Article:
Several professors make use of the chime in their classes. Math professor Graham Evans introduces his students to the uniquely mathematical traditions of change ringing in Britain, dramatically described in Dorothy Sayers’ classic The Nine Tailors. [Spoiler alert: detective Lord Peter Wimsey implicates the bells in a murder… just ponder that scene…]
Prof. Evans explains that for a numbered set of bells a change begins with playing them in order and then leaps to the inspiration of whoever is directing, with each tone played once but in different orders. The versions move to the factorial, quite demanding for British campanologists, who traditionally pull their weight on real ropes to bring clapper to bell in precise time. An “extent,” or full peal, which includes the entire permutation of each bell once in every possible order, is a feat. Allowing two seconds for each tone, a full peal on 8 bells takes 22 1/2 hours.
The British have good reason for their 5,000 bell towers. In the tenth century, a decree was passed that gave the title of thane to any man who owned 500 acres, a church, and a bell tower. “Thane” was the one official position possible between a freeman and hereditary nobility.
Engineering professor David Ruzic makes a point of acquainting his students with the chime. They consider the engineering aspects of the strength of the building, the way the bells are set up, the pulley system, and the clappers and hammers. The Seth Thomas mechanism that is programmed to play the quarter-hour chime by a series of hammers outside the bells has its own fascinating piece of engineering.
Ruzic introduces his students to how bells are made and tuned if necessary, but that’s a drastic step that requires shaving the metal. And the bells must be rotated every 30 years so that the clapper will strike a different point. The intricacies of overtones and undertones are also compelling to an academic audience. As he says, pretty interesting stuff to us engineers.
Sue Wood introduced me to the complex and subtle harmonics of the bells. A bronze bell has five tones, notably the prime tone of the key it is cast to. The harmonics that reverberate beyond the fundamental frequency are one octave above, one below, the related minor 3rd and major 5th. A skilled bell ringer will take full advantage of all the tones of a well-positioned and sounded bell. The player can vary the loudness to some extent, depending on how hard she pushes the pedals, either by foot or hand. But it’s important not to overstress the cables that connect the pedals to the clappers. A repair in the bell tower is a serious thing.
The campanile on south campus is a recent addition, and not a happy one to those serious about their traditions. It has 48 bells, a full 4-octave carillon, cast by the Royal Bell Foundry Petit and Fritsen, operating since 1660 in the Netherlands. But the money was not raised to include a full keyboard console, and the playing is controlled by a remote system. And to a sensitive ear like Wood’s, the tones of the bells are not what they should be, most likely because of the position of the clappers, which should center solidly at the wide base of the cup.
Other bells in town have their own stories. A particular tradition is carried from the belfry of Emmanuel Memorial Episcopal Church on the corner of State and University, overlooking Westside Park in Champaign. It is programmed to ring the Angelus, known for centuries through the fields and streets of Europe as the call to prayer at the designated hours of 9 am, 12:15 and 5:15 pm. At other quarter hours they ring the Westminster Chime, the same as Altgeld, like the county courthouse in Urbana, whose bell tower was restored in 2009, complete with gargoyles. None of our other town belltowers however approach the size and versatility of the Altgeld chime.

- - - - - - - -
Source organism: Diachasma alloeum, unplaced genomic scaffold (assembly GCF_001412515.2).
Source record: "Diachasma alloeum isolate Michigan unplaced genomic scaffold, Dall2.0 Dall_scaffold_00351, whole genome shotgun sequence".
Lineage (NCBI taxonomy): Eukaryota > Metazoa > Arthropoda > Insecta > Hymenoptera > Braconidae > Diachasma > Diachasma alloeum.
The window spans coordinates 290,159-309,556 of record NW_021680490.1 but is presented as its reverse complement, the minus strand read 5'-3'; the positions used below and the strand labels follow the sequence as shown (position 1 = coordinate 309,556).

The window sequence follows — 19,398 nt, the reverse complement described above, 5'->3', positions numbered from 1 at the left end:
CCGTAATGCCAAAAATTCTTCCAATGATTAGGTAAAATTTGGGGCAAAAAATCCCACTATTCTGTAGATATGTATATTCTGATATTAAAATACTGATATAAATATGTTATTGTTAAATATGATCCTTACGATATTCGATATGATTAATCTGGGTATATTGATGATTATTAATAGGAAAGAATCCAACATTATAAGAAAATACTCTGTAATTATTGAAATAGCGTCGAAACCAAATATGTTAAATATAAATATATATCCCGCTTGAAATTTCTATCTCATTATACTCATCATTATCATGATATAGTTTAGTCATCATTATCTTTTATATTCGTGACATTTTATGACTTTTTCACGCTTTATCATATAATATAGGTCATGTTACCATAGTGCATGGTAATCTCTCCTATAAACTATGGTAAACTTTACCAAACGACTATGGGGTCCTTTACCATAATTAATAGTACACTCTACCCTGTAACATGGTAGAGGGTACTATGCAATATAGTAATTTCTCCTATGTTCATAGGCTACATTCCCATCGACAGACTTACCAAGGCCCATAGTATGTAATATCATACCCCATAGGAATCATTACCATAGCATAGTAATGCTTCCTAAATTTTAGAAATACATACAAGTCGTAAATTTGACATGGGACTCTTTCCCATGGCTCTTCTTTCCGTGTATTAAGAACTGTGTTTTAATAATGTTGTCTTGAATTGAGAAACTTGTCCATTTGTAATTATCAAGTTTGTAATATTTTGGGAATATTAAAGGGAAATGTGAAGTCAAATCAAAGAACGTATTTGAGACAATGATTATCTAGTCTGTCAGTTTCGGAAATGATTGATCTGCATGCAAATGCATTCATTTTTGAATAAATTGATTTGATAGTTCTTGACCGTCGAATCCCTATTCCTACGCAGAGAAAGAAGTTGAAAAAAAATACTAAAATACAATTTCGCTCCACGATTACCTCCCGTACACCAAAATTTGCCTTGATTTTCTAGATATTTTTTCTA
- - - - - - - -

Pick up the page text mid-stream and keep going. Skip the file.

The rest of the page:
Millet’s 1859 painting, The Angelus, with a bell tower in the background
Handbells have their own mystique
A number of churches around C-U have bell choirs. I was warmly welcomed at a rehearsal at the First Presbyterian Church in Champaign, skillfully directed by Karin Vermillion. This is a 5-octave choir of hand-held bells. A full complement of players for this particular set is 13 people, who each handle between 3 and 8 bells. That can become quite a juggling act, I know from trying it myself. There are a number of different techniques to master: swinging the bell from the shoulder at the right angle to strike the clapper, striking it with a mallet, plucking, thumb damping, and more. You can see the intent concentration on the faces below.
The sound of a full handbell choir is an ethereal thing. I was charmed by the enthusiasm, skill and dedication of the First Presbyterian ringers.
The world of bells may seem a far cry from the digital precision of our smartphones and computers — and yet they all work their way back to Greenwich Mean Time. The passions of the bells and ringers in C-U provide an invisible and steady encouragement through our daily rhythms that is a memorable piece of the local infrastructure. In Wood’s early days in the Altgeld bell tower there were 1000 visitors each year; that has steadily increased under her enthusiastic guidance to 2300 in 2013. She provides each pilgrim a printed history of the bells and a chance to ring the real thing. There’s an unfailing and gratifying look of wonder from each person sounding those bells for all to hear.
On to the letter “B.” The 2nd letter of our Latin alphabet has a visible progression, with its origin in the word for “house”
from the Egyptian hieroglyph
to the Phoenician form
and Etruscan beth
which reverses to our Roman B.
The Hebrew bet has the same origin
And for western abecedarians “bet” is the chosen partner to “alpha” so that alpha-bet stands for our entire 26 letters.
Cope Cumpston is a typographer, book designer, and community enthusiast resident in Urbana. You can reach her here: firstname.lastname@example.org
The archive of abecedarian C-U lives here: